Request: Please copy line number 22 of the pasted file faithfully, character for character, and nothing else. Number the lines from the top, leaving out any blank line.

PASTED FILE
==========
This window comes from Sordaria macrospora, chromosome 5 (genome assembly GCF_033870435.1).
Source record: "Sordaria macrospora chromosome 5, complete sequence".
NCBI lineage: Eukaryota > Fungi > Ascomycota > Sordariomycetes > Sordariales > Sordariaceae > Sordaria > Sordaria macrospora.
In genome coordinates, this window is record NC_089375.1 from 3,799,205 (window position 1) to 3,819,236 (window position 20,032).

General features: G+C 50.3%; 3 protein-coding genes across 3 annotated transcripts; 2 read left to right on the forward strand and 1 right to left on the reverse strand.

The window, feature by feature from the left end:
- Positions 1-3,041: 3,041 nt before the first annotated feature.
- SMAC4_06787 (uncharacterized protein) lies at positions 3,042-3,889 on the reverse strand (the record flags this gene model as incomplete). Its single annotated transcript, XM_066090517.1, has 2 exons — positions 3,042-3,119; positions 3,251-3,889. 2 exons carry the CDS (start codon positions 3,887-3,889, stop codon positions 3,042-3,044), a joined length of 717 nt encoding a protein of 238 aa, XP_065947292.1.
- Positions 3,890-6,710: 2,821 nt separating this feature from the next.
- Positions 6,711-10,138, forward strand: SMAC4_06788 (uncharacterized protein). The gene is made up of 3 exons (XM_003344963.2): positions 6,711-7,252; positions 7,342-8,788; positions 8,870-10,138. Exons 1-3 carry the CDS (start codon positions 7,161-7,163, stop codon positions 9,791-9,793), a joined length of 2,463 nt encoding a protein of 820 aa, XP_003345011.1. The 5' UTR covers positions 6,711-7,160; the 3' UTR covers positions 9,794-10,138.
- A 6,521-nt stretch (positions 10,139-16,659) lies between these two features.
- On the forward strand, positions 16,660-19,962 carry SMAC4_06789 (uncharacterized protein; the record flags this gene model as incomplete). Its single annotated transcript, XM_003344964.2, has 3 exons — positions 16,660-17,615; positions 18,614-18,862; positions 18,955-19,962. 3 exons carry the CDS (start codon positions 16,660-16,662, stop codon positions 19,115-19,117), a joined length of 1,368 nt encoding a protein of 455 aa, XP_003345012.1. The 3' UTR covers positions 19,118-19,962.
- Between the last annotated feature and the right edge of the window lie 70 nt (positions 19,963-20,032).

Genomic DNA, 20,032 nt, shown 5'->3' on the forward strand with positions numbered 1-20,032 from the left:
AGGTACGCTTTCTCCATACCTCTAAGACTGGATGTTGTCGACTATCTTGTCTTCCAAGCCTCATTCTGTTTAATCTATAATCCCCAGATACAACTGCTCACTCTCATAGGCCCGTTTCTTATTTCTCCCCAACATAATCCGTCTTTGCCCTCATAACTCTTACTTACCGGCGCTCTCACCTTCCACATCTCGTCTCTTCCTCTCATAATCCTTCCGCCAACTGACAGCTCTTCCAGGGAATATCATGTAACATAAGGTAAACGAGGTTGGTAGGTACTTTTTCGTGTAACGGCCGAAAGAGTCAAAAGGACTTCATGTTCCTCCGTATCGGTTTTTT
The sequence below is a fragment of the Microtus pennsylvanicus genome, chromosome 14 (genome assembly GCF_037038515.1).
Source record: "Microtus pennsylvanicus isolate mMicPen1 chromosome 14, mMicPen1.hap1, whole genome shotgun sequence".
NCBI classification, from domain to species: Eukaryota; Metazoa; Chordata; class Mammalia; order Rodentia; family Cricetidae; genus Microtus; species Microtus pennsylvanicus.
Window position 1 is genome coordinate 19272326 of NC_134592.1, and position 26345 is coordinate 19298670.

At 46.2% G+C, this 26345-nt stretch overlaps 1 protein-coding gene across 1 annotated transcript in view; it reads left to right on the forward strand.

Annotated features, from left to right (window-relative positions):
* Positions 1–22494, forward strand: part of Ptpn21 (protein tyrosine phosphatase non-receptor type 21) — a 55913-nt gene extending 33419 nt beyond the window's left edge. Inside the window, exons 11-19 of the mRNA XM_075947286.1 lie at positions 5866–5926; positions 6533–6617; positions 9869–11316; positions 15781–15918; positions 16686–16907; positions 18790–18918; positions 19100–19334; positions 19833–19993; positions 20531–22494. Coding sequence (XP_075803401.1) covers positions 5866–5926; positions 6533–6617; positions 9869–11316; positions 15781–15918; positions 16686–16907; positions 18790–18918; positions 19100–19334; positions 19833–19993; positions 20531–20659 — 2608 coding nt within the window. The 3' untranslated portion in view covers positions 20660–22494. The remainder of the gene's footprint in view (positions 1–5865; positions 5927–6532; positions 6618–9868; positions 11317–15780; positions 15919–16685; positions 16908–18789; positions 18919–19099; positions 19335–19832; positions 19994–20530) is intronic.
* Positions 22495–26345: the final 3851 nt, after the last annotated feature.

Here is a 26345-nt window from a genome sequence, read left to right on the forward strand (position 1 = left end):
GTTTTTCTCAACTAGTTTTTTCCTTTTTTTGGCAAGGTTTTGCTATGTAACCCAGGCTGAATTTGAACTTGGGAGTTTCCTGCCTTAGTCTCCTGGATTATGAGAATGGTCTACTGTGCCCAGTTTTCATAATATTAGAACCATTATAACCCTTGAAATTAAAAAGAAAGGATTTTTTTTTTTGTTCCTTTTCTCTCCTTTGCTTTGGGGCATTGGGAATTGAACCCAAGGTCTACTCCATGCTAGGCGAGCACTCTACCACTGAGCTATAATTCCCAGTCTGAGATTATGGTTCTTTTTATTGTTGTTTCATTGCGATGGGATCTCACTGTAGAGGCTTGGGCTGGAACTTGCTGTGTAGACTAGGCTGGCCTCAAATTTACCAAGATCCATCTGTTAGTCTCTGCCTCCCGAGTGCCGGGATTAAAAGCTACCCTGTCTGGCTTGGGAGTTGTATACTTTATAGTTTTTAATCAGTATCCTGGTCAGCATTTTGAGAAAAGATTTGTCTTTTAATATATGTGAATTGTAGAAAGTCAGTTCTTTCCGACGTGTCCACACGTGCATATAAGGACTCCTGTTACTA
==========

* Positions 1–22494, forward strand: part of Ptpn21 (protein tyrosine phosphatase non-receptor type 21) — a 55913-nt gene extending 33419 nt beyond the window's left edge. Inside the window, exons 11-19 of the mRNA XM_075947286.1 lie at positions 5866–5926; positions 6533–6617; positions 9869–11316; positions 15781–15918; positions 16686–16907; positions 18790–18918; positions 19100–19334; positions 19833–19993; positions 20531–22494. Coding sequence (XP_075803401.1) covers positions 5866–5926; positions 6533–6617; positions 9869–11316; positions 15781–15918; positions 16686–16907; positions 18790–18918; positions 19100–19334; positions 19833–19993; positions 20531–20659 — 2608 coding nt within the window. The 3' untranslated portion in view covers positions 20660–22494. The remainder of the gene's footprint in view (positions 1–5865; positions 5927–6532; positions 6618–9868; positions 11317–15780; positions 15919–16685; positions 16908–18789; positions 18919–19099; positions 19335–19832; positions 19994–20530) is intronic.